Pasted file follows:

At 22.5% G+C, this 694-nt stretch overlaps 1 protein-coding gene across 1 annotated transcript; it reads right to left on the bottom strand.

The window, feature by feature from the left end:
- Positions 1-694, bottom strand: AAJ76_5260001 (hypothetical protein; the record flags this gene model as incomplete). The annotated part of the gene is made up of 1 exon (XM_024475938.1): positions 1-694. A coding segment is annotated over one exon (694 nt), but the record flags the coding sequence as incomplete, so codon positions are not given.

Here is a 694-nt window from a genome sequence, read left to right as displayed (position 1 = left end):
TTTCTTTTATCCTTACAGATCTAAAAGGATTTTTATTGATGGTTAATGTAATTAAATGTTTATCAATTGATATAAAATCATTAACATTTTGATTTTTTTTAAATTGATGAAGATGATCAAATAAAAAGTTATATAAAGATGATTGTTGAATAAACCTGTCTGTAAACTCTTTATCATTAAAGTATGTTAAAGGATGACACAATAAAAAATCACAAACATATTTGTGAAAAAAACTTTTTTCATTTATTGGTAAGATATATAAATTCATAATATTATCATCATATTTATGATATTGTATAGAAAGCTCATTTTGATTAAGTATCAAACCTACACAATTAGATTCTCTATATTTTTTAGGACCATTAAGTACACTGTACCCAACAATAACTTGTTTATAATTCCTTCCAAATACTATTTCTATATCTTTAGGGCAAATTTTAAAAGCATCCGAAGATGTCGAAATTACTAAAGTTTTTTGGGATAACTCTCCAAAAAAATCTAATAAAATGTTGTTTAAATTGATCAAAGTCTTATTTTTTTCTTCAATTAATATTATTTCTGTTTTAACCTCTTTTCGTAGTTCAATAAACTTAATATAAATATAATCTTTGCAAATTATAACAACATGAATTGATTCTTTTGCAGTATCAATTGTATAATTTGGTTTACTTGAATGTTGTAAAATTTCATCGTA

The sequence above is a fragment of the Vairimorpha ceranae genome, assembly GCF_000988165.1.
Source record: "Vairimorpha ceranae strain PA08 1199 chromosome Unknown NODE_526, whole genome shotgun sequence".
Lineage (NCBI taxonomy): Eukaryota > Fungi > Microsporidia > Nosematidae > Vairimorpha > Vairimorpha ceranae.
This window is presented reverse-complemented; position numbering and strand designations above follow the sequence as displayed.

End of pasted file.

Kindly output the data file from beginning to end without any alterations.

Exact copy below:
At 22.5% G+C, this 694-nt stretch overlaps 1 protein-coding gene across 1 annotated transcript; it reads right to left on the bottom strand.

The window, feature by feature from the left end:
- Positions 1-694, bottom strand: AAJ76_5260001 (hypothetical protein; the record flags this gene model as incomplete). The annotated part of the gene is made up of 1 exon (XM_024475938.1): positions 1-694. A coding segment is annotated over one exon (694 nt), but the record flags the coding sequence as incomplete, so codon positions are not given.

Here is a 694-nt window from a genome sequence, read left to right as displayed (position 1 = left end):
TTTCTTTTATCCTTACAGATCTAAAAGGATTTTTATTGATGGTTAATGTAATTAAATGTTTATCAATTGATATAAAATCATTAACATTTTGATTTTTTTTAAATTGATGAAGATGATCAAATAAAAAGTTATATAAAGATGATTGTTGAATAAACCTGTCTGTAAACTCTTTATCATTAAAGTATGTTAAAGGATGACACAATAAAAAATCACAAACATATTTGTGAAAAAAACTTTTTTCATTTATTGGTAAGATATATAAATTCATAATATTATCATCATATTTATGATATTGTATAGAAAGCTCATTTTGATTAAGTATCAAACCTACACAATTAGATTCTCTATATTTTTTAGGACCATTAAGTACACTGTACCCAACAATAACTTGTTTATAATTCCTTCCAAATACTATTTCTATATCTTTAGGGCAAATTTTAAAAGCATCCGAAGATGTCGAAATTACTAAAGTTTTTTGGGATAACTCTCCAAAAAAATCTAATAAAATGTTGTTTAAATTGATCAAAGTCTTATTTTTTTCTTCAATTAATATTATTTCTGTTTTAACCTCTTTTCGTAGTTCAATAAACTTAATATAAATATAATCTTTGCAAATTATAACAACATGAATTGATTCTTTTGCAGTATCAATTGTATAATTTGGTTTACTTGAATGTTGTAAAATTTCATCGTA

The sequence above is a fragment of the Vairimorpha ceranae genome, assembly GCF_000988165.1.
Source record: "Vairimorpha ceranae strain PA08 1199 chromosome Unknown NODE_526, whole genome shotgun sequence".
Lineage (NCBI taxonomy): Eukaryota > Fungi > Microsporidia > Nosematidae > Vairimorpha > Vairimorpha ceranae.
This window is presented reverse-complemented; position numbering and strand designations above follow the sequence as displayed.